Supermarine Spitfire Mk 21-24

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The Spitfire Mk 21 was the last fighter variant of the aircraft to see service during the Second World War. Work on a new wing for the Spitfire started in February 1942, and resulted in the wing used in the Mk 21 and later the Spiteful and Seafang. This new wing lost the gentle curve of the classic Spitfire wing, and was such a major change that the resulting aircraft was almost renamed the Victor. However, the fuselage was obviously that of the Spitfire, complete with the original bulging canopy. The new wing carried a standard armament of four 20mm cannon.

The new design was not entirely successful. The first Mk 21s were produced in September 1944, but tests revealed that they were not stable in flight, and they did not enter service until April 1945 when No.91 squadron received modified aircraft. Over 3,000 Mk 21s were ordered, but only 120 were built before the order was cancelled. The Mk 21s remained in service until 1952.

The Mk 22 was a development of the Mk 21. It used the cut-down fuselage and teardrop canopy seen on most other late Spitfires, but this reintroduced the instability seen in the Mk 21. The reaction was to install a much larger tail, increasing the area of the control services by over 25%. Production began in March 1945, but the aircraft did not arrive in time to see active service in the Pacific. 260 Mk 22s were produced. Finally, in November 1946, ten years after the first prototype, the Mk 24 appeared. The main change in this version was that it could carry rocket projectiles. Eighty one Mk 24s were produced, and saw service in Malaya after the end of the war. The Spitfire remained in RAF service until 1952. Between 1952 and 1955 a small number of Spitfires were used by the Royal Hong Kong Auxiliary Air Force.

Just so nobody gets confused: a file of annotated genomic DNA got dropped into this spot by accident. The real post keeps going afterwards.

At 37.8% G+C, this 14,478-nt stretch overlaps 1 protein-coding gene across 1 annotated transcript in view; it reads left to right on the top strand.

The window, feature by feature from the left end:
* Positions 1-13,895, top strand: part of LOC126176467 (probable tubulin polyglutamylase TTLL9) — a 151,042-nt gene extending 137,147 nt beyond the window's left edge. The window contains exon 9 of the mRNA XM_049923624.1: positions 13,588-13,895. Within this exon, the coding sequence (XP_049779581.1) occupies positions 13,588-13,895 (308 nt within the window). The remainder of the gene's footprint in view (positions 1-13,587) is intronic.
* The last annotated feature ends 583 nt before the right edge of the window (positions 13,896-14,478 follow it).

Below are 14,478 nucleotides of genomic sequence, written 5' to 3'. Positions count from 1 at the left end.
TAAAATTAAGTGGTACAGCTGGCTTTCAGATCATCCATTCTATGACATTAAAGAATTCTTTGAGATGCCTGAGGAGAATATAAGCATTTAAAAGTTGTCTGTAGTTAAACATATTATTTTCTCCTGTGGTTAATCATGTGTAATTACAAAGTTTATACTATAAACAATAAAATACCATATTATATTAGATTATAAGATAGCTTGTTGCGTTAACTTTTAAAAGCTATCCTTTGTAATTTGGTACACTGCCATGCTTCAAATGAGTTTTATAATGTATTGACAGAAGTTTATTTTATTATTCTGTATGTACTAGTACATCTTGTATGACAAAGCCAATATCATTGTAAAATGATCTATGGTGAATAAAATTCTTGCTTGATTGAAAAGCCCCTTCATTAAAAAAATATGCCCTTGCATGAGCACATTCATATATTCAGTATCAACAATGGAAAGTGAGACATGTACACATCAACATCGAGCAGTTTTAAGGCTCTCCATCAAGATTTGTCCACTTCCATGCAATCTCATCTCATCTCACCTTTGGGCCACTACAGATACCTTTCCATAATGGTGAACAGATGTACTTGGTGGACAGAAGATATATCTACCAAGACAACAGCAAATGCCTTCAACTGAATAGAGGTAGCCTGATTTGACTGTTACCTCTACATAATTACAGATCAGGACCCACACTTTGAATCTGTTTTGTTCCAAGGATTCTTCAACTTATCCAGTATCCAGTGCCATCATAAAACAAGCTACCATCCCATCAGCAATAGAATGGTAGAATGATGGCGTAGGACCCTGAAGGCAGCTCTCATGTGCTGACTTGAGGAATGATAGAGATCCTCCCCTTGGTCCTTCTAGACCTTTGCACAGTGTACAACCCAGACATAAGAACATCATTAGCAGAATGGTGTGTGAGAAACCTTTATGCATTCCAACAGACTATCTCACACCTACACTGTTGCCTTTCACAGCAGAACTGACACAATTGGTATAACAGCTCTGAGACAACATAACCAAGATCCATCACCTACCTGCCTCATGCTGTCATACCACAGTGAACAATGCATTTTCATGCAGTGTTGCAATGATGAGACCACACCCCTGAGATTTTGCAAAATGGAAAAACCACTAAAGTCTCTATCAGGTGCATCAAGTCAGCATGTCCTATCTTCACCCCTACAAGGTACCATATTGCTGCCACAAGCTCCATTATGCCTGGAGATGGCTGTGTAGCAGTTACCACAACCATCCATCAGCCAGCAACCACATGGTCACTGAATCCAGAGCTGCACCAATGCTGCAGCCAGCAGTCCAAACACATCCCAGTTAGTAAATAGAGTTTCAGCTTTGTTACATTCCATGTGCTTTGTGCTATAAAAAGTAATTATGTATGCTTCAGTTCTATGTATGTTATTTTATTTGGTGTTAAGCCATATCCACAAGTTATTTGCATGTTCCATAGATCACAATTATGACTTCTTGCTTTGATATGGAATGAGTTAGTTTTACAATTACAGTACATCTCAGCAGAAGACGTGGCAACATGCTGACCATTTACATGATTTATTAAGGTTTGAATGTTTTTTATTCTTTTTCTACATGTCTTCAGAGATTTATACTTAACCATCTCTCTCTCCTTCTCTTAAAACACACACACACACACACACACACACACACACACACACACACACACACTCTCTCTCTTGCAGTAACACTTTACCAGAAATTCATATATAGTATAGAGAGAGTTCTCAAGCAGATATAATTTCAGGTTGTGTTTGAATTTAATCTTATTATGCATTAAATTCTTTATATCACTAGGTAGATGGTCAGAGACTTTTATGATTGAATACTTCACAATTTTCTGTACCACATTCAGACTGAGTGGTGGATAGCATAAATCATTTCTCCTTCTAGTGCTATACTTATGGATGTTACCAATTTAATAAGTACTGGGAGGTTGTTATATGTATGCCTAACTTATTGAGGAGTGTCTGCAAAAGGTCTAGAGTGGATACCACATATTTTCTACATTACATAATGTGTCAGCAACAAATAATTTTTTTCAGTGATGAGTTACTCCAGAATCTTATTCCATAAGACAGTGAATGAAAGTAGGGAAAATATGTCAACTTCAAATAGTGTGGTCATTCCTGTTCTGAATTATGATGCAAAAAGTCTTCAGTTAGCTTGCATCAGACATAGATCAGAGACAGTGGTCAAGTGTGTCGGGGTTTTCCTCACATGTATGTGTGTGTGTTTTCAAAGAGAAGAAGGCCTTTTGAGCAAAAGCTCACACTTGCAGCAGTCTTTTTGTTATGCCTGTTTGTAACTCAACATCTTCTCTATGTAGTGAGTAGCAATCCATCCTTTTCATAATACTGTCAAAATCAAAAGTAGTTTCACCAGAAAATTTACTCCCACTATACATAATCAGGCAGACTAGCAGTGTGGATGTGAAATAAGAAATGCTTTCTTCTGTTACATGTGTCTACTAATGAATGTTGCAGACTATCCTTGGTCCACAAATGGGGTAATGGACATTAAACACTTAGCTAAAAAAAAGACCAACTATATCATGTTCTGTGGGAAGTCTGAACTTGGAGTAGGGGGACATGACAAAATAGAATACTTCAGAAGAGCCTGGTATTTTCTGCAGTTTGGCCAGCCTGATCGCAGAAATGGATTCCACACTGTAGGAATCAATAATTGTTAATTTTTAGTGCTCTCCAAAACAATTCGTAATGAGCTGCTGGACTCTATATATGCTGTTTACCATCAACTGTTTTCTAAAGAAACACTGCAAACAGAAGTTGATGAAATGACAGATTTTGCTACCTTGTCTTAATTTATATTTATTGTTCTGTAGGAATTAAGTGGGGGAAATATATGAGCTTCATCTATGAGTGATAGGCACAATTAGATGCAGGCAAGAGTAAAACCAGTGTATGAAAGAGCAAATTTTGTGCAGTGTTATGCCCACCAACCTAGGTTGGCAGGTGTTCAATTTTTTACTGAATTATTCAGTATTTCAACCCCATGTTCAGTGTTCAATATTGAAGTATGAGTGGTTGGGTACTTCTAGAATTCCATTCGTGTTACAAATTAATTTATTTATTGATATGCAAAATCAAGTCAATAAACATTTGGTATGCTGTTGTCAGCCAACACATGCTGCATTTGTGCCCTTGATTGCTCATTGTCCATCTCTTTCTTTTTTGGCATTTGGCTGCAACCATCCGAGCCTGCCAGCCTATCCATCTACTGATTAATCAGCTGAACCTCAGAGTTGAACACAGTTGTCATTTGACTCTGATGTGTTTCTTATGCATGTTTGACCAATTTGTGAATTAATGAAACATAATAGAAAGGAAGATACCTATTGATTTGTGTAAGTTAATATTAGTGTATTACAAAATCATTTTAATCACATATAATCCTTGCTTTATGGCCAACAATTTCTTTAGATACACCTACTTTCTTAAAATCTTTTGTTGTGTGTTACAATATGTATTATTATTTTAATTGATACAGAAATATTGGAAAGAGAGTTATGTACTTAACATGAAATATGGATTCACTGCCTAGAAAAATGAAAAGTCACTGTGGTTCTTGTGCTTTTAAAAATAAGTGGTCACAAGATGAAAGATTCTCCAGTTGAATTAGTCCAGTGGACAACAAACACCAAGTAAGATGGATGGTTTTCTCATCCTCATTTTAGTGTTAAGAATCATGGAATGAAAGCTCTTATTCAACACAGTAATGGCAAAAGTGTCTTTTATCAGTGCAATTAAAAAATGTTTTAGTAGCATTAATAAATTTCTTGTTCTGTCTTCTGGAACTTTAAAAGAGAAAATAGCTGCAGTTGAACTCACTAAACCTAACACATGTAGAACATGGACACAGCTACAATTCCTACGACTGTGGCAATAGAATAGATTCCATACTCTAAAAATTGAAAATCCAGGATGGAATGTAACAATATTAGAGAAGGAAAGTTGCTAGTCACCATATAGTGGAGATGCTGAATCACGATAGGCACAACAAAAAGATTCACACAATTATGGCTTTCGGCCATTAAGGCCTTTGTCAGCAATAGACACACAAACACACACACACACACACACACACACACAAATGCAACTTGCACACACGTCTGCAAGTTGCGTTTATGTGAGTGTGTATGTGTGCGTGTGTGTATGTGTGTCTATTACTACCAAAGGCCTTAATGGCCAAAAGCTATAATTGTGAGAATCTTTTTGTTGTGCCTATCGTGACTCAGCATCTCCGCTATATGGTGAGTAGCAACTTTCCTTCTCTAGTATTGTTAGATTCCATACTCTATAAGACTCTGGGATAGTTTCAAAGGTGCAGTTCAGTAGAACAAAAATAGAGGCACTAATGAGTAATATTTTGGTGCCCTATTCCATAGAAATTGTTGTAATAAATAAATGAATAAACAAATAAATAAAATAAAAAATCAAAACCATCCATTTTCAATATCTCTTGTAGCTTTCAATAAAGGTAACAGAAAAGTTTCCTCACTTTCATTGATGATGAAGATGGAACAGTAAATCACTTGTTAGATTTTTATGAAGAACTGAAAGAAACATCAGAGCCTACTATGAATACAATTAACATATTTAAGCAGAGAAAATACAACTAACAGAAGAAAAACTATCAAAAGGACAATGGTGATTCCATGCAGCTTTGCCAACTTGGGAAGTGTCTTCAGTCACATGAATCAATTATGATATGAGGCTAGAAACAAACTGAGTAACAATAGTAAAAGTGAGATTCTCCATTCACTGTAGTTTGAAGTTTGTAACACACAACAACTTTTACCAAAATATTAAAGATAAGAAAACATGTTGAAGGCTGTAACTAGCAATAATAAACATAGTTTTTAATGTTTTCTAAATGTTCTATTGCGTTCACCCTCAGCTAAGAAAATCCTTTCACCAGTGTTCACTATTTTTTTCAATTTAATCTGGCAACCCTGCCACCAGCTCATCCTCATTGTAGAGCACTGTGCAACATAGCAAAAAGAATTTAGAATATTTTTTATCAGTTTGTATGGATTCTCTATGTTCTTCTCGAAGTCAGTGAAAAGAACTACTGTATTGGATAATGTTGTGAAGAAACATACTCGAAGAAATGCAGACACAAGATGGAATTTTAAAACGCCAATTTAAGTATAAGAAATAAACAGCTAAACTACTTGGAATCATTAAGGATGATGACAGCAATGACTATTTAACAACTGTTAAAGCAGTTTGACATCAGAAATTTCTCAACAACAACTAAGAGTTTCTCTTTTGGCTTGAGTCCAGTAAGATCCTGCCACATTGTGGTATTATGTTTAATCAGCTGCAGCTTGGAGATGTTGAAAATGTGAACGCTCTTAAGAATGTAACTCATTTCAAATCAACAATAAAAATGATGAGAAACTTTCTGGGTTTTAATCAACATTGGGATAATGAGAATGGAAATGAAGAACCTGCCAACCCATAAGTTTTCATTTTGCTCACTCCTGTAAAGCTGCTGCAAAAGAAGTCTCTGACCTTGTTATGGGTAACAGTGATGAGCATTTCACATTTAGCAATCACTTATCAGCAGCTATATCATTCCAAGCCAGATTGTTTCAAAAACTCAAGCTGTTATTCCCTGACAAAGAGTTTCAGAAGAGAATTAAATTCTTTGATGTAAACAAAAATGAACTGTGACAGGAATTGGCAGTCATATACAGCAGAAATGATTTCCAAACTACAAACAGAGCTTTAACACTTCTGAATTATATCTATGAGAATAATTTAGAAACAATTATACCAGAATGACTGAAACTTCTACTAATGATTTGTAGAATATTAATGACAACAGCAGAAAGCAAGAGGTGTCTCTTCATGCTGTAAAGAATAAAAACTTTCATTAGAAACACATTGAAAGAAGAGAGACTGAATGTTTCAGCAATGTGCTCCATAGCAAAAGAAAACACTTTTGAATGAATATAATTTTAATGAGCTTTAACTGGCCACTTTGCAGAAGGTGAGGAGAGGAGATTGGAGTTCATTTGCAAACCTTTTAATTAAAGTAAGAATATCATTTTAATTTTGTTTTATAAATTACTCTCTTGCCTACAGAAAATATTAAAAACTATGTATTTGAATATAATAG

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How to cite this article: Rickard, J (12 March 2007), Supermarine Spitfire Mk 21-24, http://www.historyofwar.org/articles/weapons_spitfire_mk21.html

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